After 20 years of being subjected to a lackluster basketball product, Sacramento Kings fans desperately wanted to shout out their celebratory chant one more time. At least one more time. Then there would be no more room for mockery. The long-perceived jesters would be on their way to a true royal coronation. The Golden State Warriors were not ready to cede their unquestioned NBA crown just yet, however.

They had some help, as the Kings repeatedly got in their own way in a troubling Game 7 loss. The Golden 1 Center, which had been completely rejuvenated after a successful 48-34 regular season, was painfully emptied out Sunday after the 120-100 score became final. A second-half slumber against a much more experienced and accomplished team should not overshadow this drought-ending year, but it is a stark reminder of the wide gap that still lies between them and the top of the Western Conference.

The Kings are young and have time to build on this breakthrough. Heck, this devastating defeat could be the catalyst for sustained excellence. Right now, though, it is the catalyst for an old fashioned shaming.

Unfortunately, it is time for us to hand out the badges of dishonor, as we pinpoint the 3 players most to blame for the Kings Game 7 loss versus the Warriors.

1. De'Aaron Fox

You all knew this was coming, but let me just go on a bit of a detour before I regrettably take De'Aaron Fox to task. Domantas Sabonis was quite objectively Sacramento's best player on the floor in this decisive clash, shooting 10-of-16 for 22 points while recording eight rebounds and seven assists. But only Fox looked like an All-Star for the majority of the series.

Sabonis was outworked on the glass by Kevon Looney too frequently and was a background player on offense in several important stretches. His most memorable moment in the NBA Playoffs was being stomped on by Draymond Green. The big man wears both physical scars and reputational ones (more for his underwhelming play rather than grabbing Green's leg).

And even with a productive Sunday, he still missed opportunities the Beam Team needed him to convert. But a full stat sheet exonerates him from specifically being the Game 7 scapegoat. That falls on the inaugural Clutch Player of the Year. I do not say that in jest, either. A superstar was emphatically born these last couple of weeks. He was just eclipsed at the worst possible time.

Fox scored 16 points on 5-of-19 shooting (3-for-10 3-point range) and had five of his team's eight turnovers. Golden Sate head coach Steve Kerr's plan to finally stifle the 25-year-old worked to perfection. He was unable to comfortably dance around to find his mid-range sweet spot. There were also few free drives to the basket to be had. Fox was treated like the dominant force he is, but he had no response on this day.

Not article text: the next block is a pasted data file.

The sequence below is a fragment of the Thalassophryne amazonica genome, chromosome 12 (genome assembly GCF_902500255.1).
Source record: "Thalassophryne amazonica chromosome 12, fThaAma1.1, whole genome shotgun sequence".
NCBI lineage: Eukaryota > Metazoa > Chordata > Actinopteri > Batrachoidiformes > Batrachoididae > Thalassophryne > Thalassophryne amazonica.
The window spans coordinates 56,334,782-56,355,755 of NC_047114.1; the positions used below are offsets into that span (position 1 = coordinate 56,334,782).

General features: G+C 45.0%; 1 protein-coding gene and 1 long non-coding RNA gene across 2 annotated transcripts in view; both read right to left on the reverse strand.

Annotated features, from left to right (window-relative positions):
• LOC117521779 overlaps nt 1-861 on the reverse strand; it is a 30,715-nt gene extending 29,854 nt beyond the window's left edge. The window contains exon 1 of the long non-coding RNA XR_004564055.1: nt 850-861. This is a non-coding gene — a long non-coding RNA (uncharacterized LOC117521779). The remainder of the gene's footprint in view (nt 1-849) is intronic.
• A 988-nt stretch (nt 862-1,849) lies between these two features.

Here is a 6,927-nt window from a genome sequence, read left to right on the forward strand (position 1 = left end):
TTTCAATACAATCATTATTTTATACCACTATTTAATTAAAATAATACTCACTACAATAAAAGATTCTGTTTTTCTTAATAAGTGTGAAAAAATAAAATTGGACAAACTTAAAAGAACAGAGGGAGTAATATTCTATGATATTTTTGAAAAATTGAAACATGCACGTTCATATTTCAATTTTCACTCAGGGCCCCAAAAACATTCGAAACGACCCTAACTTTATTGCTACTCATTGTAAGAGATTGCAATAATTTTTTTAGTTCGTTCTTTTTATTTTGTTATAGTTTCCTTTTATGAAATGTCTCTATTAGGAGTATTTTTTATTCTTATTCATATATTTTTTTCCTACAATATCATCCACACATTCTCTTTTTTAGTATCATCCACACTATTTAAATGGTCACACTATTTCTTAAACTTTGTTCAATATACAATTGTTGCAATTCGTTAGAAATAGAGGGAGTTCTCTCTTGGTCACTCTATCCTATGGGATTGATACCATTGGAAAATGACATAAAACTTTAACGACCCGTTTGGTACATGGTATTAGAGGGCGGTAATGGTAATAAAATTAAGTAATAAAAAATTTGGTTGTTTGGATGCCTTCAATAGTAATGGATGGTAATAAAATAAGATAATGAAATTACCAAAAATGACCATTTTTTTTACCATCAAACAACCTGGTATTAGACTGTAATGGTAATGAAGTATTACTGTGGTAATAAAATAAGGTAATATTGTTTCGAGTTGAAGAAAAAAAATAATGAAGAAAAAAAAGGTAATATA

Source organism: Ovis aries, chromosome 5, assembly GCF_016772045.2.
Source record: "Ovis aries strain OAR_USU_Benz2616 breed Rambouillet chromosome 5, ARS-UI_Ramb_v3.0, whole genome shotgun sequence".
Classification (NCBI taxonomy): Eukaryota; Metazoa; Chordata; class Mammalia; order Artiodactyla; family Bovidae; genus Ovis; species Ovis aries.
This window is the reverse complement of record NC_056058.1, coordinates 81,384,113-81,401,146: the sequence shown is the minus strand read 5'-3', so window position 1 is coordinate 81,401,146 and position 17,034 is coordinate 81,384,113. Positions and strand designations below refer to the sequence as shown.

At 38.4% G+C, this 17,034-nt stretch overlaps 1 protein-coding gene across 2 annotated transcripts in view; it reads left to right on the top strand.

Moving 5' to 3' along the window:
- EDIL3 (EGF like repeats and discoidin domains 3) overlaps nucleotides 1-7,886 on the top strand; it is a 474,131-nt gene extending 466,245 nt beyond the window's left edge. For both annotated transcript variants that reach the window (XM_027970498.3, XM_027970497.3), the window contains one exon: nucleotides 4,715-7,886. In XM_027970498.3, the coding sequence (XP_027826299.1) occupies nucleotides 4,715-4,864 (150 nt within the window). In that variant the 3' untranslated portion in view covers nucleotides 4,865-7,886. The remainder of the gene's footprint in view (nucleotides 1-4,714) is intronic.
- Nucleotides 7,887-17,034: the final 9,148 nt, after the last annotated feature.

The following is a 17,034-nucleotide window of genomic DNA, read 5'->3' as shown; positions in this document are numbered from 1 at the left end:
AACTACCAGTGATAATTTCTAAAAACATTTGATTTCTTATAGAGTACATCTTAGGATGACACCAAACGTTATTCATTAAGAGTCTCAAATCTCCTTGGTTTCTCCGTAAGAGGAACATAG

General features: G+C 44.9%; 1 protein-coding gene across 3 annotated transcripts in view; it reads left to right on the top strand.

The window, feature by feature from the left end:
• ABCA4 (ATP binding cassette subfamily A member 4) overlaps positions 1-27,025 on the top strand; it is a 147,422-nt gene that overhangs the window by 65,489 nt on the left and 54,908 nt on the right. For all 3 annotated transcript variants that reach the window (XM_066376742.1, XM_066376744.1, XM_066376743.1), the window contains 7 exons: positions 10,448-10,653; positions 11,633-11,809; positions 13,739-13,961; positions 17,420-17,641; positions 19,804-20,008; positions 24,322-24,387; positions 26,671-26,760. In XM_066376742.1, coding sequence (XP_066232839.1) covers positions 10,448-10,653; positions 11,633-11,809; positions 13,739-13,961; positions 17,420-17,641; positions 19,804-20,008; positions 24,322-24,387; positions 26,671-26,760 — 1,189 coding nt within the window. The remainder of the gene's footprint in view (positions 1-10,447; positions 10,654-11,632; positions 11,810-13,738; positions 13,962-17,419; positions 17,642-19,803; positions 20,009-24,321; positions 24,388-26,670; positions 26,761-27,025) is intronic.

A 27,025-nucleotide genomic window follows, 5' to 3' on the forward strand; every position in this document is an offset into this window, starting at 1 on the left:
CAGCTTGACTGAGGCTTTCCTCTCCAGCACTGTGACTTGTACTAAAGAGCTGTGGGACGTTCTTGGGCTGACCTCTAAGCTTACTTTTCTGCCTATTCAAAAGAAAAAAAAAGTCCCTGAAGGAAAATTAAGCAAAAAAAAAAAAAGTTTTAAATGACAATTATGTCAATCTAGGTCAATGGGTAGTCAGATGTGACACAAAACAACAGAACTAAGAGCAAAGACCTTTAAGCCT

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2. Malik Monk deserves some blame

My reluctance will continue with our next culprit, Malik Monk. The former Kentucky Wildcat was an absolute difference-maker all year long, including the postseason. In Game 7, though, it was for the worse. His jumper was hot and cold during the entire series, but he wrapped up with arguably his worst showing, going 4-of-14 from the floor and 2-of-8 from distance.

The dynamic guard just could not find his rhythm on offense- a recurring theme for Sacramento- and was responsible for too many wasted possessions. He was one rebound away from a double-double, which highlights his ability to contribute in other ways, but he knew how critical his firepower was going to be in this environment.

Overall, Monk continued to solidify himself as one of the top role players in the NBA. Though, he can be an erratic talent who unfortunately saw the flip side of his play style come to fruition in a big way.

3. Harrison Barnes

There are other candidates like Kevin Huerter and Trey Lyles who did not play quite to form, but Harrison Barnes has to be on this list. The only reason he is not No. 1 is because my expectations were higher for Fox and Monk. Barnes does not need to score 20 points to impact a game. He produces in multiple ways and is the elder statesman of this squad, having been with the Kings for the last four-and-a-half years. None of those attributes shined through in Game 7.

Barnes has a penchant for playing poorly in the few win-or-go-home contests in which he has competed, per NBACentral. He did so again on Sunday, firing off a brutal brick in the early moments that set the tone for his afternoon. For the second straight game, the veteran wing was an afterthought and logged less than 16 minutes of action. He scored just four points and failed to really make a statistical imprint anywhere else.

Barnes' postseason woes remain inextricably linked with the Warriors. The 30-year-old is now an unrestricted free agent. It remains to be seen how his struggles will affect his market value or the chances of a Kings return.

Fans will grieve appropriately, but then must remember how significant this season was for the franchise, and more importantly a city that had been silent far too long. This should not be a one-off.